Safe, Accessible and Gender-Affirming Bathrooms Checklist

This is inspired by the trans activism I’m doing at the University of Montreal, a lot of which is centered around access to bathrooms for trans people. I am not, however, an expert on accessibility for people with mobility issues.

  1. Unless otherwise noted, bathrooms are not segregated. If you have no particular reason to assigned a space to men/women, then it’s open to all. This means that gender-neutral bathrooms are, in reality, just bathrooms, so you just have to say “Bathroom” or put a toilet sign on the door. Unless you are temporarily redesignating a segregated space into a gender-neutral one, there is not reason to call anything an “all-gender bathroom”. However, if not all your bathrooms are wheelchair-accessible, it’s probably useful to indicate which are and which are not.Gender-Neutral-Toilet-Sign-White-1000
  2. Everyone can access whatever space they prefer. Simple as that. No matter someone’s identity, where they choose to go is their choice. For instance, some trans women go to the men’s bathroom, because they’re not out yet; some will go to the women’s bathroom, because “that’s where I belong”; some will prefer a gender neutral. bathroom, as a result of past harassment in either space. But there are many other possibilities, especially in places that fail elsewhere in this list. For instance, men might want to access the women’s room if the men’s room doesn’t have a diaper changing table.
  3. All single-occupant bathrooms are gender-neutral. And wheelchair-accessible, incidentally. There is no reason to segregate single bathrooms.
  4. Offer a variety of multiple-stall spaces. Because everyone should have a space they feel right in. At the moment, gender-neutral spaces are the most needed, as there are generally few of them. However, some people do feel uncomfortable at the idea of multiple-stall gender-neutral bathrooms — and even though many issues are based in oppressive myths, I still think that even bigots should have the right to pee, so long as they let others do the same. Also, for some trans people such as I, using the segregated bathroom of their choice can be a gesture of affirmation. At least for now, I don’t advocate for gender-neutral bathrooms everywhere, but rather for some kind of parity in multiple-stall spaces — this way, people can choose, and gender-neutral spaces will not be overused and remain accessible to the people who need them (which might become an issue if only single-occupant bathrooms are gender-neutral). But I certainly won’t condemn those who want to go farther.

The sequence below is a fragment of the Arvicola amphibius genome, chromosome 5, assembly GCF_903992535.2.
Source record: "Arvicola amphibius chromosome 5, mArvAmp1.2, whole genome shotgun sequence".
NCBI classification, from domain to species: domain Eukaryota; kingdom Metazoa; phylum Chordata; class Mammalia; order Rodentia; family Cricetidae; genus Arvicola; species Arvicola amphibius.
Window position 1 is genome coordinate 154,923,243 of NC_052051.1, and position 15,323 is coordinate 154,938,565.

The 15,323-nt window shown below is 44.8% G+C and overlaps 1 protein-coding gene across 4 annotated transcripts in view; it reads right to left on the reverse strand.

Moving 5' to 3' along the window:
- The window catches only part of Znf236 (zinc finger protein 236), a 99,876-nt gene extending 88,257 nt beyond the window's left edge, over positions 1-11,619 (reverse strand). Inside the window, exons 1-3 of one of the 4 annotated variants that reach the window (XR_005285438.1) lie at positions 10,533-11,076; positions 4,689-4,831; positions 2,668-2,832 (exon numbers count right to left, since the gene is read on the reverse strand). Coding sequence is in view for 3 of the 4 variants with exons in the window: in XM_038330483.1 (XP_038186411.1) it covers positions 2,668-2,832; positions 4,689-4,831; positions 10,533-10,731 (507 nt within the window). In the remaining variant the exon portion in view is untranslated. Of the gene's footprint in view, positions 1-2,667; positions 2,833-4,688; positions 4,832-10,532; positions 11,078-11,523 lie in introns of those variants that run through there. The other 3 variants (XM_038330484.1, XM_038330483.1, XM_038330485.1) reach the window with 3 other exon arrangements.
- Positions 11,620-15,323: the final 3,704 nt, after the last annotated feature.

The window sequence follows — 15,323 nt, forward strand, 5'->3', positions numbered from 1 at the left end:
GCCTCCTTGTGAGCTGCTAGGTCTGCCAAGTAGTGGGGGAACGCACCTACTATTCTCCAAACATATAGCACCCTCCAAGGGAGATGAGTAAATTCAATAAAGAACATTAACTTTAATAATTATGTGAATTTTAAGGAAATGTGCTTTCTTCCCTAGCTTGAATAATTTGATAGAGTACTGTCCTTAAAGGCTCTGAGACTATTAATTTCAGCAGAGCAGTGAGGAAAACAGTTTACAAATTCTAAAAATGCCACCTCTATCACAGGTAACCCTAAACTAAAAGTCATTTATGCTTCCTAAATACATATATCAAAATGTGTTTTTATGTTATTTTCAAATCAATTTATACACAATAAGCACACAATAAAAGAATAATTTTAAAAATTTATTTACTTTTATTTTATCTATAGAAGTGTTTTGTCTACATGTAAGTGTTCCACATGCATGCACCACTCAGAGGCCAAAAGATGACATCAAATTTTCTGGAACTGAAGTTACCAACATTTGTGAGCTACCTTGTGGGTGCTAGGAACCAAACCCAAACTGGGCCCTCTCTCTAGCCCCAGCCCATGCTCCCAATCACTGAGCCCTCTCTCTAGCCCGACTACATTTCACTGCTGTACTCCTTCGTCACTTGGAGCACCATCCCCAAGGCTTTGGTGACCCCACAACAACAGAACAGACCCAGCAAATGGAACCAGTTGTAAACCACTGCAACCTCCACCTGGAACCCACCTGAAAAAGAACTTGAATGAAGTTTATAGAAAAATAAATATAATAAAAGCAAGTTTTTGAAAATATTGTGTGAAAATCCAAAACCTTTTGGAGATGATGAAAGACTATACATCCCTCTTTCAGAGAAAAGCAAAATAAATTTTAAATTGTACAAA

5. In every space, at least one stall is wheelchair-accessible. Ditto for the space in general. And if there’s only one, I think shaming able-bodied people into using any of the 30 other stalls is totally legit.
  6. No third bathroom. Seriously. Creating a third bathroom marks the people who use it as “neither a man nor a woman”, and can create dangerous situations.
  7. Segregated spaces are next to each other. Because otherwise, it becomes a nightmare. Ideally, both segregated bathrooms should be wall to wall and separated by a partition wall, so they’ll be easier to adapt into gender-neutral ones, if the desire should arise to change them.
  8. Gender-neutral bathrooms are isolated from gendered spaces. Because a gender-neutral bathroom next to segregated bathrooms is not a gender-neutral bathroom, it’s a third bathroom. Unless you have reaaaally good reason — say, because an architect back in the days was a jerk to people with disabilities, and you’re adapting an old closet into a wheelchair-accessible bathroom. But really, see point 5, and the problem vanishes.
  9. All spaces are well advertised. Everyone should have no problem finding the space they want to use. This can include putting signs showing where the nearest segregated AND gender-neutral spaces are, having a clear policy that anyone can access or that is simple enough that people just get it, and having a webpage showing which bathrooms are gender-neutral/wheelchair-accessible and how to find them.
  10. Facilities are the same in all spaces. Men’s, women’s and non-segregated spaces should offer diaper-changing stations. The same applies to tampon disposal cans — some men have periods too. And so on.

If you disagree with my opinions or would like to add something, please comment! This is always a work in progress.


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